Top positive review
43 people found this helpful
"It's like he busted through the guardrail."
on July 23, 2008
Wickersham takes a very tragic experience, applying a logical index to ungovernable feelings, penning a memoir of her father's suicide that is honest, painstaking and filled with emotional landmines. From the morning she receives the call from her distraught mother, to years later, still grappling with the complicated feelings- acceptable and unacceptable- that plague her life after this loss, the author exquisitely describes the long, dark torment of those left behind by such an act of self-annihilation. The first response, of course, is numbness, a soft-lensed vacuum that allows the family to survive the early days of shock, the outpouring of support from friends and relatives, with the occasional flash of inexplicable rage that lurks beneath the surface. It is the following years that dominate her grieving process, thinking and rethinking what could have been done to prevent the suicide, to intervene.
The elephant in the room, of course, is the undeniable violence of such an action, so heinous and selfish as to belie any daughter's memories of a loving, slightly eccentric father, a man carrying the scars of a brutal childhood and a lack of business sense that adversely affects his family's financial security. The bonds between this eldest daughter and her father are like steel cables; she favors him over her mother, with whom she has an uneasy, somewhat antagonistic relationship, especially after the suicide, the mother flapping wildly through her own jumble of confused emotions, both guilty and self-defensive, left pondering the interminable, unanswerable question: why? Although the author has a sister, it is the nature of such a loss that the sibling is hardly mentioned. This is an intense, solitary journey, an anguished, chronically self-obsessed need for answers, a patient husband dealing with the fall out years later.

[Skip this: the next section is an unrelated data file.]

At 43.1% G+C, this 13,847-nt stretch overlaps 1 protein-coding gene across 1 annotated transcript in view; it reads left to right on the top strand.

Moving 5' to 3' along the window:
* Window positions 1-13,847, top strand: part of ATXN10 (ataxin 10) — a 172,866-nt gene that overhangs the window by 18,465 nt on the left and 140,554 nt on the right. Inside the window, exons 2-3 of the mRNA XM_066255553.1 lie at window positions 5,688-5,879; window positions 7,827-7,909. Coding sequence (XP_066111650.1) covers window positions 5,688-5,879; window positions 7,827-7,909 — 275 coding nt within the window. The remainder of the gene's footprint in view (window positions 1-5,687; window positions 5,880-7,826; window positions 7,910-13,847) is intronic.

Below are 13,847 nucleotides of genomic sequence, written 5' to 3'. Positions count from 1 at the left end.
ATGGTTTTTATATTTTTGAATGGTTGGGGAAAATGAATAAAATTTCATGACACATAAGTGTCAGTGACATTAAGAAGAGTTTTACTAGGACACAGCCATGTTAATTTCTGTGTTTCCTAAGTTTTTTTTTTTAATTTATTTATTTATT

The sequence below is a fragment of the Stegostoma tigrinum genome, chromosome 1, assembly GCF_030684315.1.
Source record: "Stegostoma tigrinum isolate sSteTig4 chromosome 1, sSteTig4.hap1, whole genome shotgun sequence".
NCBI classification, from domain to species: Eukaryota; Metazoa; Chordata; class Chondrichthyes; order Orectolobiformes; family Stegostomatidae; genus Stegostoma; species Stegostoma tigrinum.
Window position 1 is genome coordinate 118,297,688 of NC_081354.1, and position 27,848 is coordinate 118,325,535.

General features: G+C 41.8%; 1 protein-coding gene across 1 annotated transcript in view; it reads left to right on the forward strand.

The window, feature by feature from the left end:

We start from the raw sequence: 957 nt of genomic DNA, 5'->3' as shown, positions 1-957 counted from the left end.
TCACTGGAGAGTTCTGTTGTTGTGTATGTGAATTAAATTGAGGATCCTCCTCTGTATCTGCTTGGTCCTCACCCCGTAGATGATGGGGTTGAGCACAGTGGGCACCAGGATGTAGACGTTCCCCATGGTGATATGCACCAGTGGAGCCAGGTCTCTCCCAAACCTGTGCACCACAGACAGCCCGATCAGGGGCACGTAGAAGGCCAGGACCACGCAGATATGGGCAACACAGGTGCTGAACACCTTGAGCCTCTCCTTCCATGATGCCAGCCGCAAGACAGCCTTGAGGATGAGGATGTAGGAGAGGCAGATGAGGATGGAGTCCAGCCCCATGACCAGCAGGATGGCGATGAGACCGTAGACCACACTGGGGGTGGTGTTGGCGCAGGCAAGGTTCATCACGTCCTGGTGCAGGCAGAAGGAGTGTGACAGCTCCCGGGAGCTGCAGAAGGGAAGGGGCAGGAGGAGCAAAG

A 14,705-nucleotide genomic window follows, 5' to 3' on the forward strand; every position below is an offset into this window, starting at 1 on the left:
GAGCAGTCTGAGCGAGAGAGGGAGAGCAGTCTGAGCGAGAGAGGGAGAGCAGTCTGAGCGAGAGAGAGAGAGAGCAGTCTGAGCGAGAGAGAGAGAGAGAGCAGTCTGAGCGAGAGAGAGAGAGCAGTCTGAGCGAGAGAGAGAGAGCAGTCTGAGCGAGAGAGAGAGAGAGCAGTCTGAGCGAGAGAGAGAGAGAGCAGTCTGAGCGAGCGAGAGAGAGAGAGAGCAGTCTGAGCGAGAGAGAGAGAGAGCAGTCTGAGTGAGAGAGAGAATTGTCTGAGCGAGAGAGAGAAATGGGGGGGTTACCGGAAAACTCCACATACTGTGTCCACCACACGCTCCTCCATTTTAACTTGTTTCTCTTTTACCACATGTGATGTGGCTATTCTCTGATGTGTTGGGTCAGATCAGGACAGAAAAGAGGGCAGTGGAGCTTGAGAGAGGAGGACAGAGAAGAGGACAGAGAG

Wickersham catalogs every nuance, every instinct, every possibility, trapped in a dilemma not of her own making, her life haunted years after the pivotal event. She is stuck, unable to move forward, happiness no longer a viable expectation. It is to this writer's credit that I continue to read this memoir: I didn't particularly like her father or his final resolution to overwhelming problems. On the other hand, neither have I experienced the kind of bond shared by this man and his daughter. No, I was in it for the experience, willing to follow wherever Wickersham might lead. If she has the courage to flay her soul in search of answers, who am I to shy away? "It's a crooked, looping, labyrinthine story." Indeed, it is and one with no easy answers or facile resolutions. I hope this troubled man appreciated his extraordinary child and her capacity for compassion. I doubt I would have been as forgiving. Luan Gaines/ 2008.